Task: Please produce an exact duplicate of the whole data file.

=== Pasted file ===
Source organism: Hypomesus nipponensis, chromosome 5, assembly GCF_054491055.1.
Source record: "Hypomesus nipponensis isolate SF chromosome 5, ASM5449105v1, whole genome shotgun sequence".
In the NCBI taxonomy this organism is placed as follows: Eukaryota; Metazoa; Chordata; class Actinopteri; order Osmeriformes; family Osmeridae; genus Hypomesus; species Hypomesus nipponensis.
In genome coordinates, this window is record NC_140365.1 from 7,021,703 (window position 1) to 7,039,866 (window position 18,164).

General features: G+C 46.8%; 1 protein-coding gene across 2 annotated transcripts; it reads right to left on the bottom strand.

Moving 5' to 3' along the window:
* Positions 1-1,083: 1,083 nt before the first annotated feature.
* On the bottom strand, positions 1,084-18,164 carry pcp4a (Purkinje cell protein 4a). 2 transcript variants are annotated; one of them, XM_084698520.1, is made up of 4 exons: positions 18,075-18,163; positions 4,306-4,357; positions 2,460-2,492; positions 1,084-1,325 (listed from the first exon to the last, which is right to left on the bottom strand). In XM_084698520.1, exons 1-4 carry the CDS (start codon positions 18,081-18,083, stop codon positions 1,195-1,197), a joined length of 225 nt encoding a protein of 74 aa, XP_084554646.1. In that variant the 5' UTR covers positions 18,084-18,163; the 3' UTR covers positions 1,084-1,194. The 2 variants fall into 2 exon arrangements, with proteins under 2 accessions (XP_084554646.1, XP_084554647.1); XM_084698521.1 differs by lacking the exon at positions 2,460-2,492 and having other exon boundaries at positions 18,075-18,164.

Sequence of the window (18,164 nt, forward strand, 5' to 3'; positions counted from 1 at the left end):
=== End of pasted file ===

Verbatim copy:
Source organism: Hypomesus nipponensis, chromosome 5, assembly GCF_054491055.1.
Source record: "Hypomesus nipponensis isolate SF chromosome 5, ASM5449105v1, whole genome shotgun sequence".
In the NCBI taxonomy this organism is placed as follows: Eukaryota; Metazoa; Chordata; class Actinopteri; order Osmeriformes; family Osmeridae; genus Hypomesus; species Hypomesus nipponensis.
In genome coordinates, this window is record NC_140365.1 from 7,021,703 (window position 1) to 7,039,866 (window position 18,164).

General features: G+C 46.8%; 1 protein-coding gene across 2 annotated transcripts; it reads right to left on the bottom strand.

Moving 5' to 3' along the window:
* Positions 1-1,083: 1,083 nt before the first annotated feature.
* On the bottom strand, positions 1,084-18,164 carry pcp4a (Purkinje cell protein 4a). 2 transcript variants are annotated; one of them, XM_084698520.1, is made up of 4 exons: positions 18,075-18,163; positions 4,306-4,357; positions 2,460-2,492; positions 1,084-1,325 (listed from the first exon to the last, which is right to left on the bottom strand). In XM_084698520.1, exons 1-4 carry the CDS (start codon positions 18,081-18,083, stop codon positions 1,195-1,197), a joined length of 225 nt encoding a protein of 74 aa, XP_084554646.1. In that variant the 5' UTR covers positions 18,084-18,163; the 3' UTR covers positions 1,084-1,194. The 2 variants fall into 2 exon arrangements, with proteins under 2 accessions (XP_084554646.1, XP_084554647.1); XM_084698521.1 differs by lacking the exon at positions 2,460-2,492 and having other exon boundaries at positions 18,075-18,164.

Sequence of the window (18,164 nt, forward strand, 5' to 3'; positions counted from 1 at the left end):